Over the past few years, the drive to get more young people interested in STEM subjects and skills has been running full throttle, with more and more schools across the country – and all over the world – focussing on inspiring interest and nurturing talent.
One of the recent developments has been the introduction of the TEL – or Technology and Engineering Literacy Assessment – a new exam in the USA designed to not only test STEM skills, but to find out how well students can apply their knowledge to real world scenarios. This follows a general trend towards integrating business and life skills into engineering courses to help with career development post study, with the introduction of business studies sections into many US engineering degrees.
Here in the UK, universities have been offering courses such as ‘Engineering Business Management’, designed to incorporate both high level technical knowledge and vital business skills in the same way as their American counterparts. For younger students, there are no current plans to introduce a test similar to the TEL, however there are many initiatives springing up in the same spirit.
This includes the development of the STEAM movement, which also originated in the States and aims to introduce not business, but art, into science and technology programmes. Although these might seem like two very disconnected disciplines, the creative spark is certainly present in both, meaning that when the two come together there is an exciting prospect of new innovation.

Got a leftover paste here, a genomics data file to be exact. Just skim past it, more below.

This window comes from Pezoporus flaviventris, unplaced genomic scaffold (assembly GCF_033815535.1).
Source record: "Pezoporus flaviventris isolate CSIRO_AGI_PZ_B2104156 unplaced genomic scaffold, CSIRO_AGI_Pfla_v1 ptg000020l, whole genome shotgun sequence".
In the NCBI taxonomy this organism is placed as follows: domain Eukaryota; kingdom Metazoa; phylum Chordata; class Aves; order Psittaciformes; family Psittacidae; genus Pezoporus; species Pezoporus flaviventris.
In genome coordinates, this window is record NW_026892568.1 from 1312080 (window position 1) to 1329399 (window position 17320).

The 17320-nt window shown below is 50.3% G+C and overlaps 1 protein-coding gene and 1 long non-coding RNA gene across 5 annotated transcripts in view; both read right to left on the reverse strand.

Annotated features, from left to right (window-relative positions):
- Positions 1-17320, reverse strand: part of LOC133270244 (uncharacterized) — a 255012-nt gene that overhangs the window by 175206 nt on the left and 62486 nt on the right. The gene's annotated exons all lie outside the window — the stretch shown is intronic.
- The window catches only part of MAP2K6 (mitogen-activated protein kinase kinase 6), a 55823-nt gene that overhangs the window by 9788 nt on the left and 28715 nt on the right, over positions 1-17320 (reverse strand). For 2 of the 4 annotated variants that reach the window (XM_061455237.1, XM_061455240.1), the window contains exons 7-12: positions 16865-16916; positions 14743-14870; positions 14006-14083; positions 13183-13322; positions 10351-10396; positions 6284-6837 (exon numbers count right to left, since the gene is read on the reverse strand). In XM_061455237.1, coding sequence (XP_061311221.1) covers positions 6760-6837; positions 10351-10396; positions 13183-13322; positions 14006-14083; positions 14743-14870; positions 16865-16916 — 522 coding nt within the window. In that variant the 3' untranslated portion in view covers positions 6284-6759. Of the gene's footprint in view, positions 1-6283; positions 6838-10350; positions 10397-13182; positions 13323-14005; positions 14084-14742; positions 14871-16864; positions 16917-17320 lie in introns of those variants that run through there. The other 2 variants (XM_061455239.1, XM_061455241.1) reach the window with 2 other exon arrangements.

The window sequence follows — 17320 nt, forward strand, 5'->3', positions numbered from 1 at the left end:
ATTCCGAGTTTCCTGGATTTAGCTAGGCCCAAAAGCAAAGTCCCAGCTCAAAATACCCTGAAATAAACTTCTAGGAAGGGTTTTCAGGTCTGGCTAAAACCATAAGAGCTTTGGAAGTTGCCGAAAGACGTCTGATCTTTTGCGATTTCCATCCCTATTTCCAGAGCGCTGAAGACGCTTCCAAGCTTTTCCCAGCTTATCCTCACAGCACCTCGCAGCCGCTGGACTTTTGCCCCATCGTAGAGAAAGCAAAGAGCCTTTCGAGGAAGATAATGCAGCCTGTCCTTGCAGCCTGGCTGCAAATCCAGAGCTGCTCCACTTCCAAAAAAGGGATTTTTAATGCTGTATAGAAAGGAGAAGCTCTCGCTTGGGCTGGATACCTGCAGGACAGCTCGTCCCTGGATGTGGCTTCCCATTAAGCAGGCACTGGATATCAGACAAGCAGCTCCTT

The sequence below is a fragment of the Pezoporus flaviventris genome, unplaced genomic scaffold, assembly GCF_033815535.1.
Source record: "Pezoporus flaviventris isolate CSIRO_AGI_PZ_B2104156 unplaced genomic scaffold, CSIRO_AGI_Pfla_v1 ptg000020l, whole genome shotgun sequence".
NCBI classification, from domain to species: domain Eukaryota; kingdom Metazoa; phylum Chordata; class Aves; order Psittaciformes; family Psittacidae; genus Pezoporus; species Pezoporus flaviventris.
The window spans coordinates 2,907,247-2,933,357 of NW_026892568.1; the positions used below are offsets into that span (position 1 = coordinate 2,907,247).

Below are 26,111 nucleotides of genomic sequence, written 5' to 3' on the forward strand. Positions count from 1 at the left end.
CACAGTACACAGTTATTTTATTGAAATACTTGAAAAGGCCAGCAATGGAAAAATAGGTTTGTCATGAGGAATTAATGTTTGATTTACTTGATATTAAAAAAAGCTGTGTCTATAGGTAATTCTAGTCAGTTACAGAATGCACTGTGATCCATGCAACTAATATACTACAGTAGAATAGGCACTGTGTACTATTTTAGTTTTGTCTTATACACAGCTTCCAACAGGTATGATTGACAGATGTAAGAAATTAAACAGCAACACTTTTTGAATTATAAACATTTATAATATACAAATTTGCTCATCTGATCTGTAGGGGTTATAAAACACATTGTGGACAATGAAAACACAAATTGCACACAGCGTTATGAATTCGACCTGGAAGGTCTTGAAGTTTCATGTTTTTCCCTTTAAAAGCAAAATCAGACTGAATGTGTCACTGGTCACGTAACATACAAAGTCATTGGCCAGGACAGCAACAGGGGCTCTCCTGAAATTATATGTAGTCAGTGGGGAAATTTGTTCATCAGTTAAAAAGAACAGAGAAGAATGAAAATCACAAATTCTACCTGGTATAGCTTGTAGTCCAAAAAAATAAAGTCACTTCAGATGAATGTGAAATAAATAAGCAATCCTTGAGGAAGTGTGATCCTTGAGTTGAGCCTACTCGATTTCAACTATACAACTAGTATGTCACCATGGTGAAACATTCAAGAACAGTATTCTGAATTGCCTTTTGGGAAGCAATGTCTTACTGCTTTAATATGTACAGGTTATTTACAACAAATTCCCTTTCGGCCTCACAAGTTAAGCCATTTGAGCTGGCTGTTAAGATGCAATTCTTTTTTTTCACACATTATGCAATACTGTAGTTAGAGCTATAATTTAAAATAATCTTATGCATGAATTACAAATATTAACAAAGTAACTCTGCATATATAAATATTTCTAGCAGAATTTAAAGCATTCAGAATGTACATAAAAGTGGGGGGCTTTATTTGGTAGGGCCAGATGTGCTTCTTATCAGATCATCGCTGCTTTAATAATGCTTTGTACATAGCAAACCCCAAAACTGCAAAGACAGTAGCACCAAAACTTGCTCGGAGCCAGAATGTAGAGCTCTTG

Sadly it hasn’t all been good news for STEM education recently, and stories such as the closure of this specialist tech college in Burnley show that there are still a lot of young people missing out on vital opportunities. That said, it is our hope that these ongoing schemes will gradually be rolled out across the country, allowing many more people to access them.
More positively, the results from the first TEL test – conducted in 2014 but only announced this year – show that the gender skills gap is getting smaller, with female students outperforming males. We have written in the past about the issues that the gender skills gap can create, both for the students themselves and the industry as a whole, and it’s excellent to see that the push to get more girls engaged with engineering and technology is paying off.
Acting commissioner of the National Centre for Education Statistics, Peggy Carr, is quoted as saying: “It looks like girls have the ability and critical thinking skills to succeed in fields of technology and engineering, and that is worth noting.” This is excellent news and, while there are undoubtedly still issues to address – the overall pass rate for all students, for instance, was only at 43%, something which will need to be investigated – overall this is another positive step forwards for the industry.
If you work in the engineering industry yourself in a contracting capacity, ICS Accounting can offer contractor services to ensure that you are operating as effectively as you can be. To find out more about how we can help, please contact us today on 0800 195 3750.